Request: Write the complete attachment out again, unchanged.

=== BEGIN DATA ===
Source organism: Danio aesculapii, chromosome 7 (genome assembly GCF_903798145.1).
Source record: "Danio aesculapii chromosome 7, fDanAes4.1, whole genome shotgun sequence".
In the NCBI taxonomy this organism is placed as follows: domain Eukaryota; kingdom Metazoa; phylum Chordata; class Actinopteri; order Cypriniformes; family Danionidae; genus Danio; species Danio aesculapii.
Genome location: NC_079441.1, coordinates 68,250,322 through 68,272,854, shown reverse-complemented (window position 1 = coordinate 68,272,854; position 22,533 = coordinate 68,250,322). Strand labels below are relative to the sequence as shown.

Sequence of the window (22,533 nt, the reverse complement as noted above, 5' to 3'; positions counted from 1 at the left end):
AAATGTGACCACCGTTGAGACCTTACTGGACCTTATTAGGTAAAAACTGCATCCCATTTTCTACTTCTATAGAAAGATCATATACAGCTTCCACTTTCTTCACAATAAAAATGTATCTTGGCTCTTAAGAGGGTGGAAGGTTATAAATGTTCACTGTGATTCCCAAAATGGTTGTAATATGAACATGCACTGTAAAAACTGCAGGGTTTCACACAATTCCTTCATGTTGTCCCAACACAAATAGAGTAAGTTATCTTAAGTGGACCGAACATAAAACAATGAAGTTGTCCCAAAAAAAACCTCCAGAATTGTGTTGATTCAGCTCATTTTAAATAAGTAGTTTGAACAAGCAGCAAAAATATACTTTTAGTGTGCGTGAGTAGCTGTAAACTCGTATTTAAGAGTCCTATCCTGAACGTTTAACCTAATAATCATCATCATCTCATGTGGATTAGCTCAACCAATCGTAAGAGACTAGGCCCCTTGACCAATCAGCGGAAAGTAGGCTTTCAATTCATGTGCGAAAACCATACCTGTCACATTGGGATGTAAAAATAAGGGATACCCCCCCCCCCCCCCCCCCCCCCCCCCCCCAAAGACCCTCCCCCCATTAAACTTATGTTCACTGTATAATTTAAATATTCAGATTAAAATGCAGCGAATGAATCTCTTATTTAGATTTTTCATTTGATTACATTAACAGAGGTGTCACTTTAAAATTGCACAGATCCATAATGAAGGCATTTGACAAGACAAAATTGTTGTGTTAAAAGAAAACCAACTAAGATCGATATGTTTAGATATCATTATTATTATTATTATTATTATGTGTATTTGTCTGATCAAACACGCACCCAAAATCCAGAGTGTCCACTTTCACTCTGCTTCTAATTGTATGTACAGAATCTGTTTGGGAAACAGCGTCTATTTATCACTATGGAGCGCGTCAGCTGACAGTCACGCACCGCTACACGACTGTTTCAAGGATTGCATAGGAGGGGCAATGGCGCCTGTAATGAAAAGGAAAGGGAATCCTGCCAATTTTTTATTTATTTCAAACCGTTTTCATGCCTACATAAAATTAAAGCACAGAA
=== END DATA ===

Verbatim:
Source organism: Danio aesculapii, chromosome 7 (genome assembly GCF_903798145.1).
Source record: "Danio aesculapii chromosome 7, fDanAes4.1, whole genome shotgun sequence".
In the NCBI taxonomy this organism is placed as follows: domain Eukaryota; kingdom Metazoa; phylum Chordata; class Actinopteri; order Cypriniformes; family Danionidae; genus Danio; species Danio aesculapii.
Genome location: NC_079441.1, coordinates 68,250,322 through 68,272,854, shown reverse-complemented (window position 1 = coordinate 68,272,854; position 22,533 = coordinate 68,250,322). Strand labels below are relative to the sequence as shown.

Sequence of the window (22,533 nt, the reverse complement as noted above, 5' to 3'; positions counted from 1 at the left end):
AAATGTGACCACCGTTGAGACCTTACTGGACCTTATTAGGTAAAAACTGCATCCCATTTTCTACTTCTATAGAAAGATCATATACAGCTTCCACTTTCTTCACAATAAAAATGTATCTTGGCTCTTAAGAGGGTGGAAGGTTATAAATGTTCACTGTGATTCCCAAAATGGTTGTAATATGAACATGCACTGTAAAAACTGCAGGGTTTCACACAATTCCTTCATGTTGTCCCAACACAAATAGAGTAAGTTATCTTAAGTGGACCGAACATAAAACAATGAAGTTGTCCCAAAAAAAACCTCCAGAATTGTGTTGATTCAGCTCATTTTAAATAAGTAGTTTGAACAAGCAGCAAAAATATACTTTTAGTGTGCGTGAGTAGCTGTAAACTCGTATTTAAGAGTCCTATCCTGAACGTTTAACCTAATAATCATCATCATCTCATGTGGATTAGCTCAACCAATCGTAAGAGACTAGGCCCCTTGACCAATCAGCGGAAAGTAGGCTTTCAATTCATGTGCGAAAACCATACCTGTCACATTGGGATGTAAAAATAAGGGATACCCCCCCCCCCCCCCCCCCCCCCCCCCCCCAAAGACCCTCCCCCCATTAAACTTATGTTCACTGTATAATTTAAATATTCAGATTAAAATGCAGCGAATGAATCTCTTATTTAGATTTTTCATTTGATTACATTAACAGAGGTGTCACTTTAAAATTGCACAGATCCATAATGAAGGCATTTGACAAGACAAAATTGTTGTGTTAAAAGAAAACCAACTAAGATCGATATGTTTAGATATCATTATTATTATTATTATTATTATGTGTATTTGTCTGATCAAACACGCACCCAAAATCCAGAGTGTCCACTTTCACTCTGCTTCTAATTGTATGTACAGAATCTGTTTGGGAAACAGCGTCTATTTATCACTATGGAGCGCGTCAGCTGACAGTCACGCACCGCTACACGACTGTTTCAAGGATTGCATAGGAGGGGCAATGGCGCCTGTAATGAAAAGGAAAGGGAATCCTGCCAATTTTTTATTTATTTCAAACCGTTTTCATGCCTACATAAAATTAAAGCACAGAA